Parties focus on family finances

Published: Wednesday 29th April 2015 by The News Editor

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Family finances have taken centre stage in the General Election battle, with David Cameron pledging not to increase the three main taxes paid by households.

Meanwhile Ed Miliband accused Conservatives of planning a £3.8 billion raid on tax credits for the lower-paid.

Mr Cameron is promising legislation to guarantee a “tax lock”, banning rises in the rates of income tax, VAT or national insurance until May 2020.

But Labour – who have themselves pledged not to raise VAT, national insurance or the main and higher rates of income tax, while returning the top rate from 45p to 50p – dismissed the Prime Minister’s promise as a “desperate last-minute gimmick” which voters would not believe.

Mr Miliband said he would publish analysis suggesting the Prime Minister was planning to reduce tax credit rates, costing a family with one child £1,600 when their income goes above £23,000 and those with two children £2,000 if they earn over £29,000.

And he said Labour would guarantee tax credits rise at least in line with inflation every year of the next Parliament.

Conservatives have said they will cut £12 billion from welfare if they win the May 7 election, but have so far identified only around £2 billion of the savings.

A party spokesman did not rule out cuts in tax credits when responding to Mr Miliband’s charge.

Meanwhile, Liberal Democrat leader Nick Clegg was being joined on the campaign trail by wife Miriam to launch a £610 million promise of free school meals for all primary school children in England.

And Ukip’s Nigel Farage was taking a break from campaigning to go to the European Parliament in Strasbourg, where he was fighting a call for EU nations to help resettle migrants arriving by boat in Italy, which he claimed amounted to a common EU migration and asylum policy.

A YouGov poll for The Sun indicated the election campaign was still too close to call, putting Labour on 35% (up one since yesterday), Tories on 34% (down one), Ukip on 12% (unchanged), Liberal Democrats on 9% (unchanged) and Greens on 4% (down one).

Meanwhile a constituency-by-constituency analysis by psephologist Lewis Baston for Westbourne Communications predicted a dead heat on election night, with Labour and the Conservatives winning 272 seats each – with big names like Labour’s Douglas Alexander and Lib Dems’ Danny Alexander losing their seats, and Mr Clegg’s chances of staying in the Commons declining.

Influential pollster and former Conservative deputy chairman Lord Ashcroft suggested Mr Cameron had been mistaken to focus the Tory campaign tightly on the economy and Mr Miliband’s perceived weaknesses, and said he should have moved much earlier to win over former Lib Dem voters after the formation of the coalition Government in 2010.

“The Conservative campaign has been focusing on the economy and effectively `Ed Miliband’s a w****r’,” Lord Ashcroft told LBC radio’s Iain Dale show.

“Has that worked or do the Conservatives start to appear to be a little nasty in some of the attacks on Miliband which do seem a little unseemly?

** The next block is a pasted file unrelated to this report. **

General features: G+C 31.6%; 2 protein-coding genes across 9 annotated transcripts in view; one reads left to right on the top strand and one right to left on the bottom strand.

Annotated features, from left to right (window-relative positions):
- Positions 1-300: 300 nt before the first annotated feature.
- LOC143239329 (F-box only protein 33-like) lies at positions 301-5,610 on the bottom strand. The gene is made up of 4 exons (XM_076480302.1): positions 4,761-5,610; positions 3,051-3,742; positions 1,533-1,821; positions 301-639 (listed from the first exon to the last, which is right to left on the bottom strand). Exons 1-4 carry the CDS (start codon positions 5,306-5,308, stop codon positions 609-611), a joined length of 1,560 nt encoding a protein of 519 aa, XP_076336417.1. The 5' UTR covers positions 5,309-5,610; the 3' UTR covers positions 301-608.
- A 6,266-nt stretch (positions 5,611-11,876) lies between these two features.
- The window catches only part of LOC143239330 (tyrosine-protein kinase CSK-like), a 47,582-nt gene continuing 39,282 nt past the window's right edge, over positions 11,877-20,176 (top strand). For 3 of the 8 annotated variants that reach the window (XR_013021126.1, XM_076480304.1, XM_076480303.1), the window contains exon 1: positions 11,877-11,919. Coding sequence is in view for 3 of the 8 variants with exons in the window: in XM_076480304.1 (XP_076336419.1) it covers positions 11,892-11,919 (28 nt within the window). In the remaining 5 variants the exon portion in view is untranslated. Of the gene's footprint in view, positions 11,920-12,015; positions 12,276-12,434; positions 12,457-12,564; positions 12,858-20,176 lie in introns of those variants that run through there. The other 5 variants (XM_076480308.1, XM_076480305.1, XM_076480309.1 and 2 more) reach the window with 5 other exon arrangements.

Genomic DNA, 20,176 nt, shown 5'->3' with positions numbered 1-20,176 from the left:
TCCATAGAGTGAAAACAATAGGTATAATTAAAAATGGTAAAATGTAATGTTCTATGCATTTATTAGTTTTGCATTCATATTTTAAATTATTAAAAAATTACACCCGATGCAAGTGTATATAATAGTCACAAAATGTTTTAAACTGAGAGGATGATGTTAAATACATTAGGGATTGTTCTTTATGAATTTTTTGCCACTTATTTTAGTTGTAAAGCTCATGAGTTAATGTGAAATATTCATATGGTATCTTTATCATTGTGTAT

“I wouldn’t have started where he (David Cameron) started. I think the campaign needed to have started in 2010 with the collapse of the Liberal Democrats.

“At that point of time, when the Liberal Democrats collapsed from 22% to around 10%, for every one vote that came to the Conservatives, three came to Labour.”

Mr Cameron’s tax lock promise comes in a speech in the West Midlands which will once again highlight economic policy, including Conservative pledges to raise to £12,500 the level at which workers start paying income tax, increase the higher rate threshold to £50,000 and take estates worth up to £1 million out of inheritance tax.

Urging voters to trust their “gut instinct” on who they can trust not to hike their taxes, he will say: “It is, in fact, the first law of politics: it’s Labour who put up your taxes, and the Conservatives who cut them.”

But Mr Miliband will accuse the Prime Minister of making “false promises” during the election campaign, as he pledges that a Labour government would help millions of families by ensuring tax credits do not fall behind rises in prices.

Responding to the Prime Minister’s announcement, Labour Treasury spokesman Chris Leslie said: “This is a desperate last-minute gimmick from the Tories which nobody will believe a word of. David Cameron broke his promise not to raise VAT last time and if he gets the chance he’ll do the same again.”

But a Tory spokesman said: “There’s one guaranteed risk to working people’s finances – Ed Miliband, propped up by the SNP, crashing the economy and putting up taxes, just like he did last time.”

And a Ukip spokesman said they were now “the party of low taxes” with their promise to raise the income tax personal threshold to £13,000 and the 40p rate to £55,000.

Meanwhile, former Lib Dem president Tim Farron described both Ukip and the Scottish National Party as “dangerous” as he reiterated his party’s refusal to enter a coalition involving either.

“If you wrap yourself in the Union Jack, like Ukip, or the Saltire, like the SNP, you are dangerous, because the politics of nationalism and identity is dangerous and divisive,” Mr Farr on told BBC2’s Newsnight.

“We would not want to share power in any kind of formal way with a party that wants to break up the country or destabilise it by taking us out of the EU.”

In an indication of the Lib Dems likely strategy if the result of the May 7 poll is inconclusive, Mr Farron said in a hung parliament, “the largest party doesn’t have legitimacy to form a government on their own because they haven’t won the election. But I think they have won the right to start the negotiations.”

Published: Wednesday 29th April 2015 by The News Editor

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